The term unit trust refers to a type of collective investment established under a contract, wherein the key goal is to minimize the market risk by investing in a diversified portfolio that shares the investment risk. Unit trusts are usually open-ended investments and the asset value is signified by the total number of units issued, multiplied by the unit price, minus the costs and fees involved. A unit trust is denoted as an investment vehicle, where an investor creates a monetary pool of capital by issuing a certain quantity of units to the investors.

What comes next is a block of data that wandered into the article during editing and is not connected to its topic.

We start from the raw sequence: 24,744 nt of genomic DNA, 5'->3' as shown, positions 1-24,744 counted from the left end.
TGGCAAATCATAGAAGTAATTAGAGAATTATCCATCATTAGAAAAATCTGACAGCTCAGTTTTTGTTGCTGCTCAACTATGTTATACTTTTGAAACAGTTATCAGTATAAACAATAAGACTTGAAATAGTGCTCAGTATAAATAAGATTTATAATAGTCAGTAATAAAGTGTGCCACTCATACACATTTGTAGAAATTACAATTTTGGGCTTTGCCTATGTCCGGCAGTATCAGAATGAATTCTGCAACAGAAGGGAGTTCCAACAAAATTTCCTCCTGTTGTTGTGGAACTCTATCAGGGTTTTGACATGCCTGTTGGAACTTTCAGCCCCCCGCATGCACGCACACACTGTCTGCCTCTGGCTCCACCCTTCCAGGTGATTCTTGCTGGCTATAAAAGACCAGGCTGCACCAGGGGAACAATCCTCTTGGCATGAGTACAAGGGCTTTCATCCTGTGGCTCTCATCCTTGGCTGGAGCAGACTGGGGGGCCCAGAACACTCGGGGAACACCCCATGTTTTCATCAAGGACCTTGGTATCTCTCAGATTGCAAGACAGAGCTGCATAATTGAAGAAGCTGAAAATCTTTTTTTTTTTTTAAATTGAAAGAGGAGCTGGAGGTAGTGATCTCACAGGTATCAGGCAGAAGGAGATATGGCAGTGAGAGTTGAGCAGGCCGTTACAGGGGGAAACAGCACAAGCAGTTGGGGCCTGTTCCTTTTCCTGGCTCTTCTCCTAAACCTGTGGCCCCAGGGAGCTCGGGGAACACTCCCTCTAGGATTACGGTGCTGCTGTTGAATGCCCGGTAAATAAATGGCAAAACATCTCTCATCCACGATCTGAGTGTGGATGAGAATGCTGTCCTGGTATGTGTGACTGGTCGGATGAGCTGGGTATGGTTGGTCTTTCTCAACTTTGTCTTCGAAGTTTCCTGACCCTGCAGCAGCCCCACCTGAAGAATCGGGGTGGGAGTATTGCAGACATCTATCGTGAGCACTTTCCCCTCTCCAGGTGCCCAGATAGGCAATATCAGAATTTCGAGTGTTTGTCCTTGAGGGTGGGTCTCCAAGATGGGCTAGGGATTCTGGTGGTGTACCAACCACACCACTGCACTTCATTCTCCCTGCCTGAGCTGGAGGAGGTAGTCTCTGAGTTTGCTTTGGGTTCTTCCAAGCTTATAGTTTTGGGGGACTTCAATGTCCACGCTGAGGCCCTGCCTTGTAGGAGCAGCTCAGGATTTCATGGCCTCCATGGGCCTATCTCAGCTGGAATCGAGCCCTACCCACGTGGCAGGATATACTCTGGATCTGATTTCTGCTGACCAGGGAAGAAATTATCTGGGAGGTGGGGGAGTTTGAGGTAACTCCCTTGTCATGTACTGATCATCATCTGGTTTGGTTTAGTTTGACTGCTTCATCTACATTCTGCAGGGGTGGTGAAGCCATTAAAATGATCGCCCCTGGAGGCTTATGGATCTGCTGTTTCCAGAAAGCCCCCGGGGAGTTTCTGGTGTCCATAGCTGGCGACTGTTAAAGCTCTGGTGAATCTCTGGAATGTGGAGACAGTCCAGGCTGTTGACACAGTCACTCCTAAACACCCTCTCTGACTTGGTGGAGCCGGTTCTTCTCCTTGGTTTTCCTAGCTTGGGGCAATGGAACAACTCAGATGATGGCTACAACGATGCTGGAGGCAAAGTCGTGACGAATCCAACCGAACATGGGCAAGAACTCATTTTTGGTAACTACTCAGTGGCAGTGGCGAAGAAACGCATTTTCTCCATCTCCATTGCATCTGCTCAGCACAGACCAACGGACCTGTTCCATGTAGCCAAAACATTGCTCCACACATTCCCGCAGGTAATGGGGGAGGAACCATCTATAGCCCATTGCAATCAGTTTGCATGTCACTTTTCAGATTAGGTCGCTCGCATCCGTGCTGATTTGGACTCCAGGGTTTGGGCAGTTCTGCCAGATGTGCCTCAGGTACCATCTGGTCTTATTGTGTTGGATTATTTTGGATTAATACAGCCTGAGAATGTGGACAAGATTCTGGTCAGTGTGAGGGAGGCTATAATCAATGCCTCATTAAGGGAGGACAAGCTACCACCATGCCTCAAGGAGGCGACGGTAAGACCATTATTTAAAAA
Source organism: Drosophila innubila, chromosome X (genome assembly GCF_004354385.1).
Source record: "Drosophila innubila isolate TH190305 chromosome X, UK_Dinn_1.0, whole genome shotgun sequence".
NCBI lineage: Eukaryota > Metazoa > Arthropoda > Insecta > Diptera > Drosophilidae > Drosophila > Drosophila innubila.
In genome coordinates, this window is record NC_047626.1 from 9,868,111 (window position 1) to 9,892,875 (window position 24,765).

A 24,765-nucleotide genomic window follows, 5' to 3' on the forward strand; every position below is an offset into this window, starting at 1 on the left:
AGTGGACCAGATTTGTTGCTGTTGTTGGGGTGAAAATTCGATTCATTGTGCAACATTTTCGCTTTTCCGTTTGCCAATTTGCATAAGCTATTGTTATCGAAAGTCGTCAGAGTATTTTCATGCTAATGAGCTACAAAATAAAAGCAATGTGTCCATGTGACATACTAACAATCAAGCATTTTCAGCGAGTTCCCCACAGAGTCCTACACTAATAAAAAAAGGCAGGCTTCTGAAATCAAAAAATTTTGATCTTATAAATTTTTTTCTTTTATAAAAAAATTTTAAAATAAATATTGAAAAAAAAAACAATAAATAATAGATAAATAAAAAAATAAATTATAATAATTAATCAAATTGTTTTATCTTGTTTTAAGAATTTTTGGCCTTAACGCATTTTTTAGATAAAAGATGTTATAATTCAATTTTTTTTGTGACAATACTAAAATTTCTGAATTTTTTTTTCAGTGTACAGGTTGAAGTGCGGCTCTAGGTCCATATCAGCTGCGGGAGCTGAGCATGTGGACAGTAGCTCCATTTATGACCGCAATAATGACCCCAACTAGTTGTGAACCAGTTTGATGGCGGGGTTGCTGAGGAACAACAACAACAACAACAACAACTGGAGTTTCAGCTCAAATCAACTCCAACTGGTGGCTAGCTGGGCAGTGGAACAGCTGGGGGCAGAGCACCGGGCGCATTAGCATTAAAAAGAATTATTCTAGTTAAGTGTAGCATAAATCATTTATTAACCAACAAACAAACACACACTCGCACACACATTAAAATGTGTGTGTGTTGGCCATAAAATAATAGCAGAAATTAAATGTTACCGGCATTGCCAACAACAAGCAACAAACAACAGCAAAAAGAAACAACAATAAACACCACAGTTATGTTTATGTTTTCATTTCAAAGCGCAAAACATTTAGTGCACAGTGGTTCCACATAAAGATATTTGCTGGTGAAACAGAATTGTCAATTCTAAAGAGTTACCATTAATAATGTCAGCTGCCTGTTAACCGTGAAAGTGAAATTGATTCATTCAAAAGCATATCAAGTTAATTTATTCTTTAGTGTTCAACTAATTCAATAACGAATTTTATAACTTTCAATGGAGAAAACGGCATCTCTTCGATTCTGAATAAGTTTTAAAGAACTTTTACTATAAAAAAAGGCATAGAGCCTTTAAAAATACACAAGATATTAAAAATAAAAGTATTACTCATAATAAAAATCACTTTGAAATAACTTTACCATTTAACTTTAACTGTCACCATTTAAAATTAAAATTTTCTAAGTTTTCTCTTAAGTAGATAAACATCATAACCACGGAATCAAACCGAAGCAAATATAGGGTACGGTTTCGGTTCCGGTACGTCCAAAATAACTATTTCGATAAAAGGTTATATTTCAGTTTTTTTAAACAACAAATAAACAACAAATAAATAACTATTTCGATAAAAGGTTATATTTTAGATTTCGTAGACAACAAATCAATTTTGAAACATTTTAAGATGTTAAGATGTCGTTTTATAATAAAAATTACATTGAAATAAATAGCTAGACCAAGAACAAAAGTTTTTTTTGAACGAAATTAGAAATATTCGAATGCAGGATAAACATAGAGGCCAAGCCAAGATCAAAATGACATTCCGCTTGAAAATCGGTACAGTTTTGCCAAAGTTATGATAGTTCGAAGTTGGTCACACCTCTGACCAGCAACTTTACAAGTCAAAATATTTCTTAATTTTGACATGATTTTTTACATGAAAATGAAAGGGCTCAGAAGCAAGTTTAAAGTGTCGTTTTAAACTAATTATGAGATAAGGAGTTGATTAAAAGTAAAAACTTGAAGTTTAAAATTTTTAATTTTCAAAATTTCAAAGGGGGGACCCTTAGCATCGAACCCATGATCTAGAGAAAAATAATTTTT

Unit trusts are usually open-ended and the monetary fund is divided into a number of units at different prices directly proportionate to the value of the funds Net Asset Value (NAV). Adding up the stocks, bonds and securities in the portfolio and deducting the operating expenses help to ascertain the NAV per unit. When additional money is invested, new units will be created and will match the unit-buying price. When units are redeemed, the sold units will match the unit-selling price. The unit price is usually calculated at the end of the trading day. This produce is available in a country such as the Philippines.